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Media Literacy Review
Center for Advanced Technology in Education - College of Education - University of Oregon - Eugene

Influencing Our Attitudes and Perceptions

Bill Walsh, Contributing Writer

If we needed reminding that TV is not "real," there's another study out, this one from the Durham Veterans Affairs Medical Center. Researchers watched a whole season of the network medical shows "ER" and "Chicago Hope," as well as 50 episodes of "Rescue 911," looking for how those shows treated cardiopulmonary resuscitation (CPR).

Not surprisingly, they found a rather unrealistic treatment of this important medical procedure.

On TV, the short-term success rate of CPR was 75 percent -- nearly twice the "real life" rate of 40 percent. The long-term success rate (where patients fully recover) was 67 percent on the TV shows, but only 30 percent in real life.

We should not be surprised by this.

CPR is a dramatic and exciting procedure. It photographs well. It looks exciting, frantic, and literally life-saving (which it is). It's no wonder scriptwriters use it often and make it so successful. It makes for good TV.

The only danger comes if we start believing too much of what we see on television, if we start believing that nearly anyone can be resuscitated -- or that if we clunk a guy in the back of the head with a heavy object, he'll pass out for a few minutes but be back (ready for action) an hour later with a slight headache rather than a serious concussion (or worse). It's dramatically exciting and useful, but not medically accurate.

I mean, we all know rationally (if we think about it) that TV isn't real, but sometimes attitudes or beliefs just somehow slip into our unconscious mind without us ever realizing it. And TV has the power to silently shape so many of our perceptions.

I remember reading a study years ago where researchers asked people some pretty mundane questions: What would you say is a "reasonable" wait in a doctor's office? How many kids are in the average high school English class? What are your chances of becoming the victim of a violent crime? Then they correlated people's responses with how much TV they watched.

Not surprisingly, people who watched a lot of Marcus Welby or Ben Casey thought they shouldn't have to wait very long in a doctor's office at all -- after all, the patients they saw on TV every week never waited in a waiting room. They also expected their doctors to take an interest in or even get involved in their personal lives -- again because that's what they had been led to believe that doctors did.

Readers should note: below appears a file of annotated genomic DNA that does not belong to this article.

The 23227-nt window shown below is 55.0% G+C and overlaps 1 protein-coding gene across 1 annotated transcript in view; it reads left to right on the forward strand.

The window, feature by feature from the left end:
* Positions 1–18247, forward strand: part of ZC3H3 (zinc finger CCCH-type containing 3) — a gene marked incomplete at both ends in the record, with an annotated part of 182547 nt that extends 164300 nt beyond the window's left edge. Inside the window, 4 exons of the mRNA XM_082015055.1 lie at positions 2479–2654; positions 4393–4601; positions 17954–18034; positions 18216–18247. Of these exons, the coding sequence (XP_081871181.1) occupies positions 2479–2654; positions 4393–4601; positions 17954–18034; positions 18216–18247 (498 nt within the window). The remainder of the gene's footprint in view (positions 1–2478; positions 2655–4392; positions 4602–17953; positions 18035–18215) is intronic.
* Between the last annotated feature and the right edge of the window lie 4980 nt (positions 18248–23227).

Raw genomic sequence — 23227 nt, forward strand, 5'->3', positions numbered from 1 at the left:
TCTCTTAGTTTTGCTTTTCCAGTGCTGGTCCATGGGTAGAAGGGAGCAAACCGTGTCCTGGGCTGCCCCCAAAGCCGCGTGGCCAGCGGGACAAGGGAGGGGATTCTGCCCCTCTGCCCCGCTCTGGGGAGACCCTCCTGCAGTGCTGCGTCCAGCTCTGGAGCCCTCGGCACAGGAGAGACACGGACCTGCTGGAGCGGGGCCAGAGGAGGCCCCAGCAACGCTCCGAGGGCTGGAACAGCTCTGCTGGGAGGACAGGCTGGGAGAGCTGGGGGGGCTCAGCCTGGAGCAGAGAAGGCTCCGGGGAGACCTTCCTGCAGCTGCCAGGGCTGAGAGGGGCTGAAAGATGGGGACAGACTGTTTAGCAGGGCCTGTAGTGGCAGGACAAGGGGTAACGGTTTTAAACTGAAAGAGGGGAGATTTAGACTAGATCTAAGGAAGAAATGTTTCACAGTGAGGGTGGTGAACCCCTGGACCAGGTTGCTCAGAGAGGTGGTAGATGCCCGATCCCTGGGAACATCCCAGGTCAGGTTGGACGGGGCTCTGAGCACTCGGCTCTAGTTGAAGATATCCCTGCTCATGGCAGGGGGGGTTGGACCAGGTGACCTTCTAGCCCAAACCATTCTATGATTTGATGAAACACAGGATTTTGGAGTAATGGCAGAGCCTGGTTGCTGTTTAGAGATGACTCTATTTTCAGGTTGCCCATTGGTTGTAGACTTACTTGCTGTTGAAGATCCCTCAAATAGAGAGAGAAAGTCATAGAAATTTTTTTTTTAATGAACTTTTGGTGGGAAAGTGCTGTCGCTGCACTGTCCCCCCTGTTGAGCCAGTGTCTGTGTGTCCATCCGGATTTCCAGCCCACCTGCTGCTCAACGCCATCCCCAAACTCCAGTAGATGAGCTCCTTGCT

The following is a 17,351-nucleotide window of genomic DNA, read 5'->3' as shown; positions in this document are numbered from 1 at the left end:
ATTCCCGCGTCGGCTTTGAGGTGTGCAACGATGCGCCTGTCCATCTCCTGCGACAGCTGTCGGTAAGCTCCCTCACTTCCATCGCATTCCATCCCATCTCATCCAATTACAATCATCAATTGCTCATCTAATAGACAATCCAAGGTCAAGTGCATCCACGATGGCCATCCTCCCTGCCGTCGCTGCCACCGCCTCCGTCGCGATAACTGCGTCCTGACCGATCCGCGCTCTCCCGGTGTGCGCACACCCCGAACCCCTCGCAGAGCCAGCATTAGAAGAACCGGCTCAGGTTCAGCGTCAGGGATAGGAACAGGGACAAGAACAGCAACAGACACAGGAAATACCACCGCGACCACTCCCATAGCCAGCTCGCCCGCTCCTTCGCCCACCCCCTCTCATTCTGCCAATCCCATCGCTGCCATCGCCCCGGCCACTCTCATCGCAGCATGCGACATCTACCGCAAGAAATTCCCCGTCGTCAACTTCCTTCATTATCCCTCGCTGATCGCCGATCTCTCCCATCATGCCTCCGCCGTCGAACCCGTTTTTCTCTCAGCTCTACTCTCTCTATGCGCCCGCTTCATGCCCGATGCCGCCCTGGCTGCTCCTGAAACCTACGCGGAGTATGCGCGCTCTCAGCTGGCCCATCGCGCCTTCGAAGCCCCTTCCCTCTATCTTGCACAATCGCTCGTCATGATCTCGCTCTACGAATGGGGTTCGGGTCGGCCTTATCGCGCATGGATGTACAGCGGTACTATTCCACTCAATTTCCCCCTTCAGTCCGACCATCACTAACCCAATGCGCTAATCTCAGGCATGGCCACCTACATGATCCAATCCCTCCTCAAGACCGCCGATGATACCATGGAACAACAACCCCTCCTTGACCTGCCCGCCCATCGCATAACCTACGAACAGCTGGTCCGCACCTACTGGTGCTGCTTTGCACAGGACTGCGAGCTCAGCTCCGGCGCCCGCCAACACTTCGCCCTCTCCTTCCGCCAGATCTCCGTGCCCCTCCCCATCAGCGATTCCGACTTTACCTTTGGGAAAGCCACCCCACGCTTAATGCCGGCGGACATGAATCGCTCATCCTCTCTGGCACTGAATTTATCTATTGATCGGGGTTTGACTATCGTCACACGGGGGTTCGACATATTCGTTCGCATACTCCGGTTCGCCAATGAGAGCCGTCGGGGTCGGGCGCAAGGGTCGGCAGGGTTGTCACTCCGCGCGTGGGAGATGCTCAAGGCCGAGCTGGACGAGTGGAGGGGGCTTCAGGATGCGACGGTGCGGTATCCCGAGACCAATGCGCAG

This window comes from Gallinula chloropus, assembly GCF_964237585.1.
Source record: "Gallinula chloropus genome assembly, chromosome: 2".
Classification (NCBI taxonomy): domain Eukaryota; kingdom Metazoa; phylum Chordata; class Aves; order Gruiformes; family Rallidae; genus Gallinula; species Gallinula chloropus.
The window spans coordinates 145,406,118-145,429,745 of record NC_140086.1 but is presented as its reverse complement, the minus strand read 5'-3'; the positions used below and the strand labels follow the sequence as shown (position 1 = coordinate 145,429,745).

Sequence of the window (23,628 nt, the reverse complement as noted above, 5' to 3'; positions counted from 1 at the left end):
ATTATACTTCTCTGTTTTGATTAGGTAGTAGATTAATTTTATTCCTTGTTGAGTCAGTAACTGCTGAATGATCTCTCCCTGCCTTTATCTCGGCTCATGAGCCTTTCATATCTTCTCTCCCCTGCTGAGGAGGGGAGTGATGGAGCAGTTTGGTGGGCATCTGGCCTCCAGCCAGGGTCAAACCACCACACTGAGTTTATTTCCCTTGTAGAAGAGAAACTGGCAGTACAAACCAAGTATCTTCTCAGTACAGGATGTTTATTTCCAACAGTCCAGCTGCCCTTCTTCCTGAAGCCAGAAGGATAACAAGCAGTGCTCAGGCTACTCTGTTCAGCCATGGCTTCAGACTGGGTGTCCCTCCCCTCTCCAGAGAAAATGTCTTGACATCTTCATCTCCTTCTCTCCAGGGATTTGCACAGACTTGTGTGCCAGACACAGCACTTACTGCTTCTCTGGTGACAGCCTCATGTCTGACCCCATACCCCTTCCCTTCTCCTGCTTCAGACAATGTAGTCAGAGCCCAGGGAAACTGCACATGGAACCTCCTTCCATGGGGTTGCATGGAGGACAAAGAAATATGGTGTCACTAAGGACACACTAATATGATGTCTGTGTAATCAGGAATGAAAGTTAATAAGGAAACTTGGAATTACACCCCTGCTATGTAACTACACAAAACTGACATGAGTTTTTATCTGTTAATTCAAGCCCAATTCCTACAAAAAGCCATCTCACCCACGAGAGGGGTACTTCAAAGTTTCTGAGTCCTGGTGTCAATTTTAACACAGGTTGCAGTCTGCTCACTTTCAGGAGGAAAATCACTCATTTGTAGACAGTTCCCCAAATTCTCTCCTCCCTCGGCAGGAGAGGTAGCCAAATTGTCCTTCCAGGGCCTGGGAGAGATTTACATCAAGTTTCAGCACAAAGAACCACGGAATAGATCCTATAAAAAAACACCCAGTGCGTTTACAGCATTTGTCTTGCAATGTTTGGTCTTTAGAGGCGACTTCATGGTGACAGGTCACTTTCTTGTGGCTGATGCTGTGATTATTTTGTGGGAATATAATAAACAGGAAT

Heavy TV watchers thought that 10-15 kids in a class was about right. After all, that's about the number Kotter and Mr. Novack and the teacher on "Head of the Class" had. And after watching violence and muggings and rapes and such every night on TV, heavy TV watchers thought that their chances of being a victim were MUCH higher than they really were.

Remember, we're not talking about loonies here -- not about those folks who think that Marcus Welby is a real doctor or that Gabe Kaplan is a real teacher. We're talking about people like you and me -- people who KNOW that TV is entertainment, that it's unreal. But these perceptions slip slowly and silently into our heads as well.

And THAT'S part of TV's awesome power. It's subtle, but it's the power to shape our perceptions of so much. Most of us have never been to war. Never been a cop. Never lived in a ghetto. Never been or done or seen or felt a million things -- except through television. Our perceptions, our judgements, our attitudes, and our responses about all of these things (and a million more) are shaped by the tube.

Yet often what we see on TV is shaped not by reality, but by the mechanics of storytelling and narration, the need to keep things exciting and personal and interesting. TV classrooms are kept small not to try to distort our view of reality, but simply because a smaller cast lets us identify with the major characters so much easier and faster. Police dramas are full of action not because that's the way it is, but because that's what makes an exciting story. CPR works wonderfully well on TV not because it's medically accurate, but because we all like to see somebody brought back to life.

Part of the tremendous power of television lies here -- not so much in the content of the stories it tells us, but in much more subtle ways, in how it can affect our perceptions and our expectations of things where we have no direct experience. This distortion of reality is often a narrative necessity rather than a conscious attempt to manipulate opinion, but that makes it no less dangerous.

Watching TV is one thing. Believing too much of what we see there is quite another.

Bill Walsh is the A/V Media Specialist at Billerica High School, Billerica, MA.